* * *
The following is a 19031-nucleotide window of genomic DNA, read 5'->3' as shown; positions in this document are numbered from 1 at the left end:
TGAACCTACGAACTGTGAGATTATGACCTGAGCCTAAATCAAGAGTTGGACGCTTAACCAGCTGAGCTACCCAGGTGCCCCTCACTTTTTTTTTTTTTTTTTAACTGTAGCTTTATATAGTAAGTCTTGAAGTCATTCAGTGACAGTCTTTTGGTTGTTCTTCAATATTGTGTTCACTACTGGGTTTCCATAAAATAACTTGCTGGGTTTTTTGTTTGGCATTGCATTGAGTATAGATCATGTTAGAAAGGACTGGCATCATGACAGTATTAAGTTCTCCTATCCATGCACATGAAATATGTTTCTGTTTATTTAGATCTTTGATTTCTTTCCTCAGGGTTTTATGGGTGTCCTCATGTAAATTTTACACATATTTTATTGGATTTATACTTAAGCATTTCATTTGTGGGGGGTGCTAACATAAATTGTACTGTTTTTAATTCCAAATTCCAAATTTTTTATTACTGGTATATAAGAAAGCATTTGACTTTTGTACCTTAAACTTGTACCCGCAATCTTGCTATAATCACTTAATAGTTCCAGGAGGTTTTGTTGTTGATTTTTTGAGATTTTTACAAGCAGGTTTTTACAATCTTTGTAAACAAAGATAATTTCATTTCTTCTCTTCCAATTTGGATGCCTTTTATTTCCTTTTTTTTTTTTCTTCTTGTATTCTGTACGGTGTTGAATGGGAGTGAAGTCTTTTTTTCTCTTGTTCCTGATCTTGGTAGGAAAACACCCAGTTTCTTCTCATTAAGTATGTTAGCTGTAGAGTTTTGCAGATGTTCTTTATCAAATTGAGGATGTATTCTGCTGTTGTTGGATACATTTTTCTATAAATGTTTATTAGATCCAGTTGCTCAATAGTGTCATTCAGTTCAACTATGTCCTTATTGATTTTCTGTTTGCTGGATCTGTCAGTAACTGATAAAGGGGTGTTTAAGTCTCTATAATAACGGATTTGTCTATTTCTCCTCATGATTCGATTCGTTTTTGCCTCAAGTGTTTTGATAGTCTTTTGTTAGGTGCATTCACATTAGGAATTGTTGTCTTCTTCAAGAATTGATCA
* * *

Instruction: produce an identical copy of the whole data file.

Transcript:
The following is a 19031-nucleotide window of genomic DNA, read 5'->3' as shown; positions in this document are numbered from 1 at the left end:
TGAACCTACGAACTGTGAGATTATGACCTGAGCCTAAATCAAGAGTTGGACGCTTAACCAGCTGAGCTACCCAGGTGCCCCTCACTTTTTTTTTTTTTTTTTAACTGTAGCTTTATATAGTAAGTCTTGAAGTCATTCAGTGACAGTCTTTTGGTTGTTCTTCAATATTGTGTTCACTACTGGGTTTCCATAAAATAACTTGCTGGGTTTTTTGTTTGGCATTGCATTGAGTATAGATCATGTTAGAAAGGACTGGCATCATGACAGTATTAAGTTCTCCTATCCATGCACATGAAATATGTTTCTGTTTATTTAGATCTTTGATTTCTTTCCTCAGGGTTTTATGGGTGTCCTCATGTAAATTTTACACATATTTTATTGGATTTATACTTAAGCATTTCATTTGTGGGGGGTGCTAACATAAATTGTACTGTTTTTAATTCCAAATTCCAAATTTTTTATTACTGGTATATAAGAAAGCATTTGACTTTTGTACCTTAAACTTGTACCCGCAATCTTGCTATAATCACTTAATAGTTCCAGGAGGTTTTGTTGTTGATTTTTTGAGATTTTTACAAGCAGGTTTTTACAATCTTTGTAAACAAAGATAATTTCATTTCTTCTCTTCCAATTTGGATGCCTTTTATTTCCTTTTTTTTTTTTCTTCTTGTATTCTGTACGGTGTTGAATGGGAGTGAAGTCTTTTTTTCTCTTGTTCCTGATCTTGGTAGGAAAACACCCAGTTTCTTCTCATTAAGTATGTTAGCTGTAGAGTTTTGCAGATGTTCTTTATCAAATTGAGGATGTATTCTGCTGTTGTTGGATACATTTTTCTATAAATGTTTATTAGATCCAGTTGCTCAATAGTGTCATTCAGTTCAACTATGTCCTTATTGATTTTCTGTTTGCTGGATCTGTCAGTAACTGATAAAGGGGTGTTTAAGTCTCTATAATAACGGATTTGTCTATTTCTCCTCATGATTCGATTCGTTTTTGCCTCAAGTGTTTTGATAGTCTTTTGTTAGGTGCATTCACATTAGGAATTGTTGTCTTCTTCAAGAATTGATCA